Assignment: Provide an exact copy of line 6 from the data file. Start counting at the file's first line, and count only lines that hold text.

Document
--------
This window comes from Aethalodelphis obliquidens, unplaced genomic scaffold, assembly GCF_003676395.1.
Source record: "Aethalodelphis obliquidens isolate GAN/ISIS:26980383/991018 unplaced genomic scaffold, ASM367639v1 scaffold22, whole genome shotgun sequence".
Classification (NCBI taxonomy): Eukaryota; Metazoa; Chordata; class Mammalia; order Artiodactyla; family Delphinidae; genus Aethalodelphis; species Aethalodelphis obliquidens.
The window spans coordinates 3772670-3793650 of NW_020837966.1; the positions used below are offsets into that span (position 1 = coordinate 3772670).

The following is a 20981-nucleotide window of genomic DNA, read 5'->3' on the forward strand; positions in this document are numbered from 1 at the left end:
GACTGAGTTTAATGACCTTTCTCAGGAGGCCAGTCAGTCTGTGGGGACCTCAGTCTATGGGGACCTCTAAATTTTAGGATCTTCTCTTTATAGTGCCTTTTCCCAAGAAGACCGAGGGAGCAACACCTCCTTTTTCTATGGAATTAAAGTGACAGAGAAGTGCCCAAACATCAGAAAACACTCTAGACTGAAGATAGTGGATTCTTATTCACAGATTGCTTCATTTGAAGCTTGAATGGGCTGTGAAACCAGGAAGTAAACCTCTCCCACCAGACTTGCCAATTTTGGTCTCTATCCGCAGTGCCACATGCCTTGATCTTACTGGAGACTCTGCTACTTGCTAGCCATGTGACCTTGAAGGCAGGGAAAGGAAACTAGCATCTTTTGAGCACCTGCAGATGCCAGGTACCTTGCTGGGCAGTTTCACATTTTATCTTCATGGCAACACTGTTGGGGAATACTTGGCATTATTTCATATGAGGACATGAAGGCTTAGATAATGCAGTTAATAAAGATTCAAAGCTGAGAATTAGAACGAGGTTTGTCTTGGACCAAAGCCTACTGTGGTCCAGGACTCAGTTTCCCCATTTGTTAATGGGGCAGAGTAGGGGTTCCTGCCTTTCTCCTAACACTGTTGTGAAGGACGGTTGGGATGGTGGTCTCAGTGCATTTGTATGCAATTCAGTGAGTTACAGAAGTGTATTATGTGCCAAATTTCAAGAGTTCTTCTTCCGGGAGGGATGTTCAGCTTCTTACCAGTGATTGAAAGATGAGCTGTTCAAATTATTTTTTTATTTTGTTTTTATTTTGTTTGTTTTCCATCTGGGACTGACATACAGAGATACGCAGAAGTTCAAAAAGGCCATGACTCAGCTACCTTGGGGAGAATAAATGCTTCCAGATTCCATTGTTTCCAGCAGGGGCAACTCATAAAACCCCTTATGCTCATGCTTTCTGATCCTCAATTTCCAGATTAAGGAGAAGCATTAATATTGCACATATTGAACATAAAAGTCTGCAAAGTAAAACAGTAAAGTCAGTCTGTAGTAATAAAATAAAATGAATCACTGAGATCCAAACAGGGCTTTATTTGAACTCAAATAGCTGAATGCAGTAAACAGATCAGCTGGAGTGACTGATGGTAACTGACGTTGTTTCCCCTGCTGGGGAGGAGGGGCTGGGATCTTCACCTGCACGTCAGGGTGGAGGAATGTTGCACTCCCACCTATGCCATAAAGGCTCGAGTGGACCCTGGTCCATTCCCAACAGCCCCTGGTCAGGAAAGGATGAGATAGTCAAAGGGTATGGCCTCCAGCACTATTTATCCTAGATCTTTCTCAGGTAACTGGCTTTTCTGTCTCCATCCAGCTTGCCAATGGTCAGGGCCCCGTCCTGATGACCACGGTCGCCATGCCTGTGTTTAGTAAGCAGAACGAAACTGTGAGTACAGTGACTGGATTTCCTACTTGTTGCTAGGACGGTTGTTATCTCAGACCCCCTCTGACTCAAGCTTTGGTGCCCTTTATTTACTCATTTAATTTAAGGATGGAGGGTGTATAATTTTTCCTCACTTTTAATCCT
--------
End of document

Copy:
GACTGAGTTTAATGACCTTTCTCAGGAGGCCAGTCAGTCTGTGGGGACCTCAGTCTATGGGGACCTCTAAATTTTAGGATCTTCTCTTTATAGTGCCTTTTCCCAAGAAGACCGAGGGAGCAACACCTCCTTTTTCTATGGAATTAAAGTGACAGAGAAGTGCCCAAACATCAGAAAACACTCTAGACTGAAGATAGTGGATTCTTATTCACAGATTGCTTCATTTGAAGCTTGAATGGGCTGTGAAACCAGGAAGTAAACCTCTCCCACCAGACTTGCCAATTTTGGTCTCTATCCGCAGTGCCACATGCCTTGATCTTACTGGAGACTCTGCTACTTGCTAGCCATGTGACCTTGAAGGCAGGGAAAGGAAACTAGCATCTTTTGAGCACCTGCAGATGCCAGGTACCTTGCTGGGCAGTTTCACATTTTATCTTCATGGCAACACTGTTGGGGAATACTTGGCATTATTTCATATGAGGACATGAAGGCTTAGATAATGCAGTTAATAAAGATTCAAAGCTGAGAATTAGAACGAGGTTTGTCTTGGACCAAAGCCTACTGTGGTCCAGGACTCAGTTTCCCCATTTGTTAATGGGGCAGAGTAGGGGTTCCTGCCTTTCTCCTAACACTGTTGTGAAGGACGGTTGGGATGGTGGTCTCAGTGCATTTGTATGCAATTCAGTGAGTTACAGAAGTGTATTATGTGCCAAATTTCAAGAGTTCTTCTTCCGGGAGGGATGTTCAGCTTCTTACCAGTGATTGAAAGATGAGCTGTTCAAATTATTTTTTTATTTTGTTTTTATTTTGTTTGTTTTCCATCTGGGACTGACATACAGAGATACGCAGAAGTTCAAAAAGGCCATGACTCAGCTACCTTGGGGAGAATAAATGCTTCCAGATTCCATTGTTTCCAGCAGGGGCAACTCATAAAACCCCTTATGCTCATGCTTTCTGATCCTCAATTTCCAGATTAAGGAGAAGCATTAATATTGCACATATTGAACATAAAAGTCTGCAAAGTAAAACAGTAAAGTCAGTCTGTAGTAATAAAATAAAATGAATCACTGAGATCCAAACAGGGCTTTATTTGAACTCAAATAGCTGAATGCAGTAAACAGATCAGCTGGAGTGACTGATGGTAACTGACGTTGTTTCCCCTGCTGGGGAGGAGGGGCTGGGATCTTCACCTGCACGTCAGGGTGGAGGAATGTTGCACTCCCACCTATGCCATAAAGGCTCGAGTGGACCCTGGTCCATTCCCAACAGCCCCTGGTCAGGAAAGGATGAGATAGTCAAAGGGTATGGCCTCCAGCACTATTTATCCTAGATCTTTCTCAGGTAACTGGCTTTTCTGTCTCCATCCAGCTTGCCAATGGTCAGGGCCCCGTCCTGATGACCACGGTCGCCATGCCTGTGTTTAGTAAGCAGAACGAAACTGTGAGTACAGTGACTGGATTTCCTACTTGTTGCTAGGACGGTTGTTATCTCAGACCCCCTCTGACTCAAGCTTTGGTGCCCTTTATTTACTCATTTAATTTAAGGATGGAGGGTGTATAATTTTTCCTCACTTTTAATCCT